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News and Information from the UNC Cancer Network

 

Tim Poe, Director of Telehealth

From the Director of Telehealth

by Tim Poe

There has never been a better time to take advantage of the UNC Cancer Network’s Learning Portal!

We now have fifteen different self-paced, online courses FREELY available. All of the courses offer one-hour of CNE and ASRT certification, and seven also offer one-hour of CME certification. If you have not already done so, please visit our portal at https://learn.unccn.org/ to register and look over all of the free courses we have to offer. Two new courses will be added each month.

I hope that you will be able to join us for our two free, for-credit live lectures this month (details in the newsletter) on July 11th and 25th, at noon. You may go to https://unclineberger.org/unccn/events to register today. If you miss either of these, we will make certain that they are available in the Learning Portal as self-paced, online courses before the end of August.

As always, please know how much we value your participation in The UNC Cancer Network. Please continue to spread the word regarding our free, for-credit oncology lectures, and don’t hesitate to contact us with questions and feedback. 

Stay cool!!! 
Tim

Hard Rule UNC Blue

Chad Pecot, MD, and a cancer cell

By Forming Clots in Tumors, Immune Cells Aid Lung Cancer’s Spread

by Mary E. King
Researchers led by UNC Lineberger’s Chad Pecot, MD, report in the journal Nature Communications that for a particular subset of lung cancer tumors, there is a high prevalence of immune cells called inflammatory monocytes. These cells, which normally help to build clotting scaffolds to promote wound healing, also make it possible for tumor cells to migrate and spread to other parts of the body.

University of North Carolina Lineberger Comprehensive Cancer Center researchers have found that by helping to form clots within tumors, immune cells that flock to a particular type of lung cancer are actually building a foundation for the tumor to spread within the body.  

In the journal Nature Communications, researchers report for a particular subset of lung cancer tumors, there is a high prevalence of immune cells called inflammatory monocytes. These immune cells, which normally help to build clotting scaffolds to promote wound healing, also make it possible for tumor cells to migrate and spread to other parts of the body.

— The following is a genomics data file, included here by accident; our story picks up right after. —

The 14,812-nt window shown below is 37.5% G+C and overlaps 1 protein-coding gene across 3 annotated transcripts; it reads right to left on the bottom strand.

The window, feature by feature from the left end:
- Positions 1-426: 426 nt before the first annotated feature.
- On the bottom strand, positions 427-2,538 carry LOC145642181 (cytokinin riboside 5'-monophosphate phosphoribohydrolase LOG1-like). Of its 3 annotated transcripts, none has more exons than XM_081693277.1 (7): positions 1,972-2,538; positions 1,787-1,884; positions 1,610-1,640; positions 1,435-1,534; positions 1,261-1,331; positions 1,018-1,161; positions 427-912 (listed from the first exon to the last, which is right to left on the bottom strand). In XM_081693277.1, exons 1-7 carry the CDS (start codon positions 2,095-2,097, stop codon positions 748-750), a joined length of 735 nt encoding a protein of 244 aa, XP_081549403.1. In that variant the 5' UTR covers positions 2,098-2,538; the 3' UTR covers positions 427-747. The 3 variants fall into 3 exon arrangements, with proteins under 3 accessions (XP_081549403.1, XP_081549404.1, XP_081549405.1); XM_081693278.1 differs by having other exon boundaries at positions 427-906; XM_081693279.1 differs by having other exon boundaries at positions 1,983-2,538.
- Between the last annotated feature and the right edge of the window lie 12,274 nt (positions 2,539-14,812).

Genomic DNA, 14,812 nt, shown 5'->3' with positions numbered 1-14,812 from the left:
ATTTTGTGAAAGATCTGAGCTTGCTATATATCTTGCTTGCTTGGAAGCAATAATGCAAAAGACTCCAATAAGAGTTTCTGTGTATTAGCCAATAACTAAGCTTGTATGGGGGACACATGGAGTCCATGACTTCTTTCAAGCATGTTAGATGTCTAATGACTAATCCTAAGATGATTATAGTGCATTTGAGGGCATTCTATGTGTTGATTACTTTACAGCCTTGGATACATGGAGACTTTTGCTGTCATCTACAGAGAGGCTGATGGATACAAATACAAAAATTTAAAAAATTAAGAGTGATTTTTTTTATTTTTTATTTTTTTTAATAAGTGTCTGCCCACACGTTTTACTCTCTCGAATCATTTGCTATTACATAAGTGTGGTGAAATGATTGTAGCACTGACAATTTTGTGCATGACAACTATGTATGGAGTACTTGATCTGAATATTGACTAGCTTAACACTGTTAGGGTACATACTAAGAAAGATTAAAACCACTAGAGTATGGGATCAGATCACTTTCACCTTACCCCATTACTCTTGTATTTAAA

“The way that these immune cells promote lung cancer metastases was very unexpected. They produce a large amount of a factor that leads to clot in the tumor, which the tumor cells can latch onto and climb across to spread in the body,” said UNC Lineberger’s Chad Pecot, MD, assistant professor in the UNC School of Medicine Division of Hematology/Oncology and the study’s corresponding author. “Our goal is to use this information to teach the cancer ‘wounds’ to heal themselves.”

Previous studies have classified lung squamous carcinoma – which accounts for about 30 percent of all lung cancers — into four different types based on their biological and molecular characteristics. In the new study, Pecot and his collaborators found that lung squamous carcinoma could be reclassified into just two different categories based on whether they showed a high presence of inflammatory monocytes. They used expression of the CD14 gene as a biomarker to show that high presence of this immune cell was linked to poor survival.

“It’s important to understand that while there is so much focus on activating parts of the immune system to attack cancer, there is also a ‘Jekyll and Hyde’ process going on in most tumors,” Pecot said. “There are immune cells we want to activate, but there are other immune cells we want to turn off.”

The researchers used newly developed laboratory models of lung squamous carcinoma to study the role of the inflammatory monocytes. The tumors make a signal called CCL2, which helps to recruit inflammatory monocytes. These immune cells then release a clotting factor, Factor XIIIA, which Pecot said creates a fibrin scaffold that tumor cells climb across and then travel to distant organs.